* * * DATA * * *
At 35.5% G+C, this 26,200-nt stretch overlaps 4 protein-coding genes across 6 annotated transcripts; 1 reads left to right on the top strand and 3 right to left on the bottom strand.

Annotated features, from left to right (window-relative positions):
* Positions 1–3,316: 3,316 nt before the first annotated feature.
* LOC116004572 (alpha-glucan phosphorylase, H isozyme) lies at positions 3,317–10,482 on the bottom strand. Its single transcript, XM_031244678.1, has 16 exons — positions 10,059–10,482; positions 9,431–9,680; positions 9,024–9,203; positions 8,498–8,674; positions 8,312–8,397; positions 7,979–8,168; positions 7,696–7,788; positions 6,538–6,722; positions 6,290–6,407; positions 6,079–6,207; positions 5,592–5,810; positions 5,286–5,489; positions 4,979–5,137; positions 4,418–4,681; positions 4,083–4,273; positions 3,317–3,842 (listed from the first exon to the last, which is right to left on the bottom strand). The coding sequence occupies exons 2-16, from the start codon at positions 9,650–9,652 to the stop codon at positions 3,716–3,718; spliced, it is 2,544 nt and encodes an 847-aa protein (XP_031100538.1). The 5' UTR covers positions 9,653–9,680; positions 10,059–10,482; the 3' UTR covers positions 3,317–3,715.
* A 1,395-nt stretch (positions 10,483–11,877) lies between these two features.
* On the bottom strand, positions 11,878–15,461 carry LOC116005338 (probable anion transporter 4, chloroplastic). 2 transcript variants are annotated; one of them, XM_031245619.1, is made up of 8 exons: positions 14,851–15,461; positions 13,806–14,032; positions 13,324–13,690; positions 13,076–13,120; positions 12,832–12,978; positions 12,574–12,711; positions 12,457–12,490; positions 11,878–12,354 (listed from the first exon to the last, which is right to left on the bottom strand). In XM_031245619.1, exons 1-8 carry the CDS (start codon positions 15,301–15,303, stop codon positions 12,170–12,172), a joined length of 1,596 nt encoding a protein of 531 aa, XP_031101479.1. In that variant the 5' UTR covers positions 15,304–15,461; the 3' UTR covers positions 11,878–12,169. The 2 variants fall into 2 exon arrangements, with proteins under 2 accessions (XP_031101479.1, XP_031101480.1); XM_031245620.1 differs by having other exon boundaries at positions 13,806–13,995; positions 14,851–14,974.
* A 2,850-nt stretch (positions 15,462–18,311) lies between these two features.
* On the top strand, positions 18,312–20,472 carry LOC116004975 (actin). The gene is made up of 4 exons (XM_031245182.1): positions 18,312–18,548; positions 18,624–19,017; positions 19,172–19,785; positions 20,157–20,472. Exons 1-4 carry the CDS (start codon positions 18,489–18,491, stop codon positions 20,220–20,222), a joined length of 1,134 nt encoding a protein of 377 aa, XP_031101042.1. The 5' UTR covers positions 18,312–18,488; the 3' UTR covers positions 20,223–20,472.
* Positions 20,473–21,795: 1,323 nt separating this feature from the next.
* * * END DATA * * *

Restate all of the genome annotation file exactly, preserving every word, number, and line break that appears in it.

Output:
At 35.5% G+C, this 26,200-nt stretch overlaps 4 protein-coding genes across 6 annotated transcripts; 1 reads left to right on the top strand and 3 right to left on the bottom strand.

Annotated features, from left to right (window-relative positions):
* Positions 1–3,316: 3,316 nt before the first annotated feature.
* LOC116004572 (alpha-glucan phosphorylase, H isozyme) lies at positions 3,317–10,482 on the bottom strand. Its single transcript, XM_031244678.1, has 16 exons — positions 10,059–10,482; positions 9,431–9,680; positions 9,024–9,203; positions 8,498–8,674; positions 8,312–8,397; positions 7,979–8,168; positions 7,696–7,788; positions 6,538–6,722; positions 6,290–6,407; positions 6,079–6,207; positions 5,592–5,810; positions 5,286–5,489; positions 4,979–5,137; positions 4,418–4,681; positions 4,083–4,273; positions 3,317–3,842 (listed from the first exon to the last, which is right to left on the bottom strand). The coding sequence occupies exons 2-16, from the start codon at positions 9,650–9,652 to the stop codon at positions 3,716–3,718; spliced, it is 2,544 nt and encodes an 847-aa protein (XP_031100538.1). The 5' UTR covers positions 9,653–9,680; positions 10,059–10,482; the 3' UTR covers positions 3,317–3,715.
* A 1,395-nt stretch (positions 10,483–11,877) lies between these two features.
* On the bottom strand, positions 11,878–15,461 carry LOC116005338 (probable anion transporter 4, chloroplastic). 2 transcript variants are annotated; one of them, XM_031245619.1, is made up of 8 exons: positions 14,851–15,461; positions 13,806–14,032; positions 13,324–13,690; positions 13,076–13,120; positions 12,832–12,978; positions 12,574–12,711; positions 12,457–12,490; positions 11,878–12,354 (listed from the first exon to the last, which is right to left on the bottom strand). In XM_031245619.1, exons 1-8 carry the CDS (start codon positions 15,301–15,303, stop codon positions 12,170–12,172), a joined length of 1,596 nt encoding a protein of 531 aa, XP_031101479.1. In that variant the 5' UTR covers positions 15,304–15,461; the 3' UTR covers positions 11,878–12,169. The 2 variants fall into 2 exon arrangements, with proteins under 2 accessions (XP_031101479.1, XP_031101480.1); XM_031245620.1 differs by having other exon boundaries at positions 13,806–13,995; positions 14,851–14,974.
* A 2,850-nt stretch (positions 15,462–18,311) lies between these two features.
* On the top strand, positions 18,312–20,472 carry LOC116004975 (actin). The gene is made up of 4 exons (XM_031245182.1): positions 18,312–18,548; positions 18,624–19,017; positions 19,172–19,785; positions 20,157–20,472. Exons 1-4 carry the CDS (start codon positions 18,489–18,491, stop codon positions 20,220–20,222), a joined length of 1,134 nt encoding a protein of 377 aa, XP_031101042.1. The 5' UTR covers positions 18,312–18,488; the 3' UTR covers positions 20,223–20,472.
* Positions 20,473–21,795: 1,323 nt separating this feature from the next.